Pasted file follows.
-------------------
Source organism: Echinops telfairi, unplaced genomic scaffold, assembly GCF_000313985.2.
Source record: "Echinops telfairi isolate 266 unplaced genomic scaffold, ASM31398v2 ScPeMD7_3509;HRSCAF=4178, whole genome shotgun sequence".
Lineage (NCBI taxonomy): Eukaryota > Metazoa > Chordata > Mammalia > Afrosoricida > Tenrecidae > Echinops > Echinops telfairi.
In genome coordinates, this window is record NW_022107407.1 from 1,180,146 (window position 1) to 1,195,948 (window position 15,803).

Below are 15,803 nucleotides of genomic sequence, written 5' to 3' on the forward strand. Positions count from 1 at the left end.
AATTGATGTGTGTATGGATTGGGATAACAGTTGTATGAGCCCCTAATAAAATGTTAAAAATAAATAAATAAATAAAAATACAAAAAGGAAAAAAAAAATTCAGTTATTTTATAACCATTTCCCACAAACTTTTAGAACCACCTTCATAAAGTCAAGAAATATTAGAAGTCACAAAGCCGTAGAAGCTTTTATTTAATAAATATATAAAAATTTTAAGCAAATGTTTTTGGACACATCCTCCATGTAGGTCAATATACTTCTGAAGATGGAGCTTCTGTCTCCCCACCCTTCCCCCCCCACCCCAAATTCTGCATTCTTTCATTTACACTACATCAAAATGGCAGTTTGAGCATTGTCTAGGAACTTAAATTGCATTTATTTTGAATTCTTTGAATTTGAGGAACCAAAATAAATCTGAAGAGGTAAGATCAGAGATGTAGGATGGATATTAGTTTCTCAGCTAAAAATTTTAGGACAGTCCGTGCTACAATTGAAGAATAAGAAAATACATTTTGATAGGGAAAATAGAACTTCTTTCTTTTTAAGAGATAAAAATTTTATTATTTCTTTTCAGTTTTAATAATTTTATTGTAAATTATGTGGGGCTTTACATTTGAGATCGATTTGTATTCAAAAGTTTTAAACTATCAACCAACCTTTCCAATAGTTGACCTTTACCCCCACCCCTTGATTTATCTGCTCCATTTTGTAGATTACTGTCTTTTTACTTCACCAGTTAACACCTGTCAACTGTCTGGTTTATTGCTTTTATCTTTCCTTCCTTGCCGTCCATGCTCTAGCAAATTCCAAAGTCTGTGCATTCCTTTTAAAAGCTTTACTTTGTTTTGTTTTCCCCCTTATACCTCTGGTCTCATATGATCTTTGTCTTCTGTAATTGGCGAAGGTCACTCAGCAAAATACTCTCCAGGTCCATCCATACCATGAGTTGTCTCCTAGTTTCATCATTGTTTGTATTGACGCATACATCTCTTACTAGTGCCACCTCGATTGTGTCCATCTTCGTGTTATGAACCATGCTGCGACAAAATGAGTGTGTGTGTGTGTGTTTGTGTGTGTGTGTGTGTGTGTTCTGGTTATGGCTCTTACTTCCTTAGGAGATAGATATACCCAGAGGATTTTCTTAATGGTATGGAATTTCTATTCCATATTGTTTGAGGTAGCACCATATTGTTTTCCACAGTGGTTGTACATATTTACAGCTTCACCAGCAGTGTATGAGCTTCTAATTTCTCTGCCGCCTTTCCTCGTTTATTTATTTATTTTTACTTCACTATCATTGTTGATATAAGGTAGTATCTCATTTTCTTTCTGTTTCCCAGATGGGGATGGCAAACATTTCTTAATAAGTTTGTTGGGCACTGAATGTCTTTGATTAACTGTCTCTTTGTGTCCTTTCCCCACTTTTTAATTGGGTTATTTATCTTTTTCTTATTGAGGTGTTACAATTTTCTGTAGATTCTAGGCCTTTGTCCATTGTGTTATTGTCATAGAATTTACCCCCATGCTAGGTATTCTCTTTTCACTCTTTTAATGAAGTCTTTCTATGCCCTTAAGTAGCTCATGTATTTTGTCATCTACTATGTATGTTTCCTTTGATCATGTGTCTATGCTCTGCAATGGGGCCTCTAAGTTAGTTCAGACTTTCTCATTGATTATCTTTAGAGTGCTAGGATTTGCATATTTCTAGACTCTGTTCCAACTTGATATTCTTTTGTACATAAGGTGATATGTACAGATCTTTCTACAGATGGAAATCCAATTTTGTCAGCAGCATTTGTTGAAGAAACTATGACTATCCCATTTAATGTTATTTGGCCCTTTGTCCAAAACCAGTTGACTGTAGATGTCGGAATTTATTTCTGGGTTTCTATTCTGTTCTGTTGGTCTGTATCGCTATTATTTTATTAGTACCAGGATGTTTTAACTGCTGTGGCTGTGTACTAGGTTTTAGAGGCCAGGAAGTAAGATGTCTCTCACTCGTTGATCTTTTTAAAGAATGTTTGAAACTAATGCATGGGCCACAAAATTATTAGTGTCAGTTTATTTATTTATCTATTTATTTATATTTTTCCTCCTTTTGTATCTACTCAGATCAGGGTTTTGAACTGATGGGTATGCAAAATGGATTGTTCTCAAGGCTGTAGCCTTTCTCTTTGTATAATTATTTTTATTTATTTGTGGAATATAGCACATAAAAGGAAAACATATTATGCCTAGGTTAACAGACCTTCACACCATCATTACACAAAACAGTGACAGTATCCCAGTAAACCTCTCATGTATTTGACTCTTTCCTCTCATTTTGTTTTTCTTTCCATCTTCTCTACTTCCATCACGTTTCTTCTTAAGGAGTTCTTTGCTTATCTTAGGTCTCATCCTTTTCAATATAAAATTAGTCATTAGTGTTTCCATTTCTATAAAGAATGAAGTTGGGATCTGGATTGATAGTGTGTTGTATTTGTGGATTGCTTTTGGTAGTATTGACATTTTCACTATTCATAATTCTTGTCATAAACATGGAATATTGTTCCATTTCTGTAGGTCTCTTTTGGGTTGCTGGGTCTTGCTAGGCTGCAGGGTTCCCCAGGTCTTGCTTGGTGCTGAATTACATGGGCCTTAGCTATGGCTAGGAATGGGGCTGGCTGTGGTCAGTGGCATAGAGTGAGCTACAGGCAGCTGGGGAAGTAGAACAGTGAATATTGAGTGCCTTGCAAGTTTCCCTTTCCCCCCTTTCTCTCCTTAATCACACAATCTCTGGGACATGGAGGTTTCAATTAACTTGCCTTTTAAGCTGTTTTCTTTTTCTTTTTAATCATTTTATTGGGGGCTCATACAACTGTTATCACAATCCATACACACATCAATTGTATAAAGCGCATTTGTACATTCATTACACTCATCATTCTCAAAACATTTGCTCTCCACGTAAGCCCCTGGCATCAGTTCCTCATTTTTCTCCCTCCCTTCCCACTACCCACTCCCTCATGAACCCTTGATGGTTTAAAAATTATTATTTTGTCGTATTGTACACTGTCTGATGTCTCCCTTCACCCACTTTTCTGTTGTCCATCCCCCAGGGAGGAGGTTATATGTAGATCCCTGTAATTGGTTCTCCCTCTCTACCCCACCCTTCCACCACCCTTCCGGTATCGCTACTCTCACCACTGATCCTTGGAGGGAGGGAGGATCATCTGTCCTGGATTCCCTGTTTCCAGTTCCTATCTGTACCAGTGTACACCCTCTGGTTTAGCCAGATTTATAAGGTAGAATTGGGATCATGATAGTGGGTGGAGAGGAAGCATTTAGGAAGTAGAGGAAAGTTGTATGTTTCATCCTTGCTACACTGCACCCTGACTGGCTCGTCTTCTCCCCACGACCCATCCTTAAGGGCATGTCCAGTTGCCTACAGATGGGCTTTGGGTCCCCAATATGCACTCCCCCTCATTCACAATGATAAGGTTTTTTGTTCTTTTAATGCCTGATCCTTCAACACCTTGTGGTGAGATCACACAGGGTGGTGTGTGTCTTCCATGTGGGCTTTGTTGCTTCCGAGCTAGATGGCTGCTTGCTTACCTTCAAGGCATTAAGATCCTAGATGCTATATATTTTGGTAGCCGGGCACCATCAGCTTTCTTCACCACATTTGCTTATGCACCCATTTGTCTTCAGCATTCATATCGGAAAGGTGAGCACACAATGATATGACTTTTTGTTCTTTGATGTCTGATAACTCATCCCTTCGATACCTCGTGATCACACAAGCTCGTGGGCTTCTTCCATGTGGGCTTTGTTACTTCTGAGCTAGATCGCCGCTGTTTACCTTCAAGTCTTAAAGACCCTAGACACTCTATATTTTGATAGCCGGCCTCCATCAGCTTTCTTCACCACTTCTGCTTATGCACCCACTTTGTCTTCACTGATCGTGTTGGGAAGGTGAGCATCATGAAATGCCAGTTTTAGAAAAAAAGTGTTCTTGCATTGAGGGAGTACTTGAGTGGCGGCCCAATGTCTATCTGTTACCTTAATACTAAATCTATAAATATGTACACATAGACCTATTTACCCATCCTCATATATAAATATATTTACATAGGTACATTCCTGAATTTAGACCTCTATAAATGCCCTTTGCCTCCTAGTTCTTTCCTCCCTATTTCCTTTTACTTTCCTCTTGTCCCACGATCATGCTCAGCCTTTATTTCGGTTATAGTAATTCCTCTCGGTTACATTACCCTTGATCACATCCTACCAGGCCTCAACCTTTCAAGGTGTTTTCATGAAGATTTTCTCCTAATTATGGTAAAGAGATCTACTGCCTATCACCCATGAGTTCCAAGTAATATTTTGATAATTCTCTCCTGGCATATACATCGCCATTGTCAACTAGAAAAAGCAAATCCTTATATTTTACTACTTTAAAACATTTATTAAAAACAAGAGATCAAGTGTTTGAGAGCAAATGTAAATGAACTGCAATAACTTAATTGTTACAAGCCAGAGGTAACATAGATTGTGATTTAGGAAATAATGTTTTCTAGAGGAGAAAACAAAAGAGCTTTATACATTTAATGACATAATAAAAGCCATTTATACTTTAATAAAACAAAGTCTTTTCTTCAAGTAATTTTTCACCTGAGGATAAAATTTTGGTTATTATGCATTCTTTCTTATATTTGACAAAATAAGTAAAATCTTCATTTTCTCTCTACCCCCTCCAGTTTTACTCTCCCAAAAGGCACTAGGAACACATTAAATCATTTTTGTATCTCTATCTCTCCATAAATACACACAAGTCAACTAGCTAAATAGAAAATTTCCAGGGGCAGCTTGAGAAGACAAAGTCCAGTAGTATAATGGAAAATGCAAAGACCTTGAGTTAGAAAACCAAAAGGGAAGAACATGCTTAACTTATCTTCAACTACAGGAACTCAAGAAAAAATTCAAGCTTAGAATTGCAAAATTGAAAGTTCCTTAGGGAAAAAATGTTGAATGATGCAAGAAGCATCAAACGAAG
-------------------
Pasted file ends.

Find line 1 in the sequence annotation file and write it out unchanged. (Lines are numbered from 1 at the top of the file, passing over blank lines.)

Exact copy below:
Source organism: Echinops telfairi, unplaced genomic scaffold, assembly GCF_000313985.2.